#1
Maybe around 7 years ago I played a lot by myself, read up on a lot of music theory by doing multiple online courses, some free some paid.  I tried playing with others but didn't feel like my skill level was all that great and had major major anxiety.

I am not one to give up but I have been very busy over the last few years getting a degree.  Now I have more time to start up again.

Any suggestions on where to begin?  Are there any good free online courses that will refresh my music theory memory?

I want to be able to compose my own songs soon.
#2
When I was learning, I got an app on my iPad (but you could get it on a phone, too) called Music Theory and Practice by Musicopoulis that helped tremendously. It's less than $5, and it explains everything in detail and then provides quizzes to check comprehension and drill the material. Great stuff!
#3
Quote by WinryEmber
When I was learning, I got an app on my iPad (but you could get it on a phone, too) called Music Theory and Practice by Musicopoulis that helped tremendously. It's less than $5, and it explains everything in detail and then provides quizzes to check comprehension and drill the material. Great stuff!
definitely going to check that out
#5
I think, it would be a great idea to learn playing songs. Since you're getting back to playing, it would be great to get into things that inspire you to play. It will help you come to terms with why you want to in the first place. Most importantly, it will keep making you coming back to playing again and again. Keep it fun.

Also, learn theory. There are many websites that give you a sound reportoire of theoretical concepts. It will bring you clarity in the things you play, and helps you communicate better.

I hope this helps

Cheers
#6
Quote by fupashredder
Maybe around 7 years ago I played a lot by myself, read up on a lot of music theory by doing multiple online courses, some free some paid.  I tried playing with others but didn't feel like my skill level was all that great and had major major anxiety.

I am not one to give up but I have been very busy over the last few years getting a degree.  Now I have more time to start up again.

Any suggestions on where to begin?  Are there any good free online courses that will refresh my music theory memory?

I want to be able to compose my own songs soon.


There’s something to be said for just sitting & playing. You might be surprised at how the rust & dust fall away.

I started teaching myself the guitar after playing cello for years. I figured I already knew one striped instrument, so.... But after a certain point, I got stymied, plateaued, and frustrated. But when I tried a tuning related to that used by the cello? It unlocked everything that I had learned on that instrument. Practicing in that tuning let me relax and just play...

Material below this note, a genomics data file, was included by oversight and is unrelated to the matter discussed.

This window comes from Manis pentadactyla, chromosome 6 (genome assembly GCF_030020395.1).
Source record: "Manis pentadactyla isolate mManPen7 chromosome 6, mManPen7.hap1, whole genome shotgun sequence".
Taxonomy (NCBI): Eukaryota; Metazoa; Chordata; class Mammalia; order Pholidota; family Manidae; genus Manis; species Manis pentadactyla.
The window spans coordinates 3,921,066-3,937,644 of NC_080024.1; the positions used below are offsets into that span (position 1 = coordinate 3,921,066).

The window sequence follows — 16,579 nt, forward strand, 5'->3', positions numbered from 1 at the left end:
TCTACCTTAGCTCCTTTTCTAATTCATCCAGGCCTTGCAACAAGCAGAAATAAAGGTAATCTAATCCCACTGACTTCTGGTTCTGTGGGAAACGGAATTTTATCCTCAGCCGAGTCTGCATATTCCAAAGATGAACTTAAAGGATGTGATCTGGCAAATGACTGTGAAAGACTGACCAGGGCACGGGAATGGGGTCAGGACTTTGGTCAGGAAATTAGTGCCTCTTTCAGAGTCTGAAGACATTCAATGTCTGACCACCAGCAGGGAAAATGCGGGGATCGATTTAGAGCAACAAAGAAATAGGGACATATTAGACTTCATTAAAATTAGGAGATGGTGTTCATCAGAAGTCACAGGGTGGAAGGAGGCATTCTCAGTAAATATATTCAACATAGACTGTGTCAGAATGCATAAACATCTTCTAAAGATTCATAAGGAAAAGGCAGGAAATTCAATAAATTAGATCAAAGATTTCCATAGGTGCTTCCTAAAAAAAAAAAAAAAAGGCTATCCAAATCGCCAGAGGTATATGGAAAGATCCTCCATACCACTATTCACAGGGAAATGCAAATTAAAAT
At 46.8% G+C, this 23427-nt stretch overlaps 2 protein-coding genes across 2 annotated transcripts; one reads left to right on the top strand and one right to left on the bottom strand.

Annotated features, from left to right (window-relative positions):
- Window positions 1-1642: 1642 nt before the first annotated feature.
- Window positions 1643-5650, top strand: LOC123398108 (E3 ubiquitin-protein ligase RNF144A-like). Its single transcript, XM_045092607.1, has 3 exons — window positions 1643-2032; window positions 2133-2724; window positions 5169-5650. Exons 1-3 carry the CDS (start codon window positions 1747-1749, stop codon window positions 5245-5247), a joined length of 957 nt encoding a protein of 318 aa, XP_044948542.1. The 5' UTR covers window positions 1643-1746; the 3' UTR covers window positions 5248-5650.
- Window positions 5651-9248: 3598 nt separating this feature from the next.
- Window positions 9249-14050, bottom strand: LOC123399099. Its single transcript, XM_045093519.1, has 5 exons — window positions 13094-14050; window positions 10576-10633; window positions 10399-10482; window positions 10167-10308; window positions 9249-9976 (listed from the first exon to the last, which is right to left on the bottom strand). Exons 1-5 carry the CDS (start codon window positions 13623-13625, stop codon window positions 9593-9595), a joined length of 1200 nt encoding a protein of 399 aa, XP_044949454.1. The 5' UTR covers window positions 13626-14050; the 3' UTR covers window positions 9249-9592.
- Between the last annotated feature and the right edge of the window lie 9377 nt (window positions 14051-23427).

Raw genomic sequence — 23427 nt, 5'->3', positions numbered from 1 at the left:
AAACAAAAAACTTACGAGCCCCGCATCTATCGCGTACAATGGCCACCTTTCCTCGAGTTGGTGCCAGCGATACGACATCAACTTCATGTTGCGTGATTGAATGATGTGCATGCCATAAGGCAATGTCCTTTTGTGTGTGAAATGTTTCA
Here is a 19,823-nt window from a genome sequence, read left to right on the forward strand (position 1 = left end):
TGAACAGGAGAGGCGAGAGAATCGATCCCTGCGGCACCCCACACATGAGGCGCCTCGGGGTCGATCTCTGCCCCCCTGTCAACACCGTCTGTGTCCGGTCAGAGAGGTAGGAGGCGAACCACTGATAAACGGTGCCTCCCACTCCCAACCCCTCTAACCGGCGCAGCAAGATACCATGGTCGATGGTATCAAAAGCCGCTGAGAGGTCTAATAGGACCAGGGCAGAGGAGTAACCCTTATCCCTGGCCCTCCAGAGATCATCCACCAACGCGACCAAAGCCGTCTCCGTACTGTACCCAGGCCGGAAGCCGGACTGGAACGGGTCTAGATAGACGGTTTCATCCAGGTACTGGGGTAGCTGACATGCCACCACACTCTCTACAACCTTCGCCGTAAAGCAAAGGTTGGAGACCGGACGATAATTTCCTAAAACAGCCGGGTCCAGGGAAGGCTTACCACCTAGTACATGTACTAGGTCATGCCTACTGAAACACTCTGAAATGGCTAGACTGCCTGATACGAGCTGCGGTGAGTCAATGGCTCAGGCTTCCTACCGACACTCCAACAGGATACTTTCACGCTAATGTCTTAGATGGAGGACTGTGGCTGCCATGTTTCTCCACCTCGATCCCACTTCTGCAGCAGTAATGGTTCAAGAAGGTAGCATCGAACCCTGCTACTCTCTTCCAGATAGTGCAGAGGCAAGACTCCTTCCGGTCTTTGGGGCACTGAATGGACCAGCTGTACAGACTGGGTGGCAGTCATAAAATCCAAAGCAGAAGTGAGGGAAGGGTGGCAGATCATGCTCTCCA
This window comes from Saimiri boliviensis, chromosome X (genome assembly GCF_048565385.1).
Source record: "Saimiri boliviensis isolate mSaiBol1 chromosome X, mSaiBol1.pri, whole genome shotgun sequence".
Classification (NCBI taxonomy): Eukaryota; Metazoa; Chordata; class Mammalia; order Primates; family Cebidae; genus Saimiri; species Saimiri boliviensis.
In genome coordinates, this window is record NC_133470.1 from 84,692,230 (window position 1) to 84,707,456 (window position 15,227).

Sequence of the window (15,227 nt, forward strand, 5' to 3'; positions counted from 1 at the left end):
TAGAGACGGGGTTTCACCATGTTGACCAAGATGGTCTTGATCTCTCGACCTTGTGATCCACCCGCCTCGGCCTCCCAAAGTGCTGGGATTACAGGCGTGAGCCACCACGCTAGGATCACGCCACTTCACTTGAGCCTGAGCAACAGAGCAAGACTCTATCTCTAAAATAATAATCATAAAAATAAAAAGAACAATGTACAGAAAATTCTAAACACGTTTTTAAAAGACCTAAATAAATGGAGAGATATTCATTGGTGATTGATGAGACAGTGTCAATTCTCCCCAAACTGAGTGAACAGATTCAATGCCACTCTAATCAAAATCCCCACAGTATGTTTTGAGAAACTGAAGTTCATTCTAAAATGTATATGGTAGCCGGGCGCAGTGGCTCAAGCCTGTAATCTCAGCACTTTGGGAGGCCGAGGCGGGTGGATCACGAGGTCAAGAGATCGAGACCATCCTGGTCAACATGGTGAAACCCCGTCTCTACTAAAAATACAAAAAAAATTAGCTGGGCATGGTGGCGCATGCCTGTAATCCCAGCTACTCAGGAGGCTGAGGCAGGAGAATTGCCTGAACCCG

And when I returned to standard tuning, things had changed. I was more comfortable with the guitar. Even in standard tuning, I played better. I had better technique. (I still needed a REAL teacher for a while, though, TBH.)

I’d imagine in your case, progress would be even easier, since it’s reawakening your old skills, not learning new ones.
Sturgeon's 2nd Law, a.k.a. Sturgeon's Revelation: “Ninety percent of everything is crap.”

Why, yes, I am a lawyer- thanks for asking!

Log off and play yer guitar!

Strap on, tune up, rock out!
#7
dannyalcatraz Good advice given that you are a lawyer and all.  I started a few months ago after a 20 year absence.  Brushed up on some theory, gained an appreciation for understanding the fretboard and started playing the songs I liked back in the day.  Dexterity has almost returned to where it was and I have made an effort to correct some serious technique problems self-taught to myself over 40 years ago. But playing what I knew did the trick for me.  Always played finger style and am now starting to learn some flatpicking.  Mostly I am having fun.

Oh, BTW, my wife used to be a lawyer. Happily, she can still think like one; a good set of skills to have.
#8
I have made an effort to correct some serious technique problems self-taught to myself over 40 years ago.


Correcting my self-taught errors was the main thing I needed my teacher to do. (Arrogance can set you up for some serious ugly.)
Sturgeon's 2nd Law, a.k.a. Sturgeon's Revelation: “Ninety percent of everything is crap.”

Why, yes, I am a lawyer- thanks for asking!

Log off and play yer guitar!

Strap on, tune up, rock out!
#9
dannyalcatraz Didn't Frank Lloyd Wright say that he preferred an honest arrogance to a false humility?  But, I don't think that Wright played the guitar.
#10
Basically!

“Early in life I had to choose between honest arrogance and hypocritical humility. I chose the former and have seen no reason to change." - Frank Lloyd Wright

If I had the chops, I’d compose some “synesthetic” tunes based on FLW’s architecture and designs. Love his stuff.
Sturgeon's 2nd Law, a.k.a. Sturgeon's Revelation: “Ninety percent of everything is crap.”

Why, yes, I am a lawyer- thanks for asking!

Log off and play yer guitar!

Strap on, tune up, rock out!
#11
dannyalcatraz Off topic, but, when I was in college, I dated a young woman whose father was private secretary to Edgar Kaufman during the construction of "Falling Water" at Bear Run, PA.  (I'm originally from Pittsburgh)  A stranger connection to my family is that Morris Kaufman, Edgar's father, fitted my father's first pair of long pants.  The world is a very small ghetto. 
#12
Tinier than we realize, most often.
Sturgeon's 2nd Law, a.k.a. Sturgeon's Revelation: “Ninety percent of everything is crap.”

Why, yes, I am a lawyer- thanks for asking!

Log off and play yer guitar!

Strap on, tune up, rock out!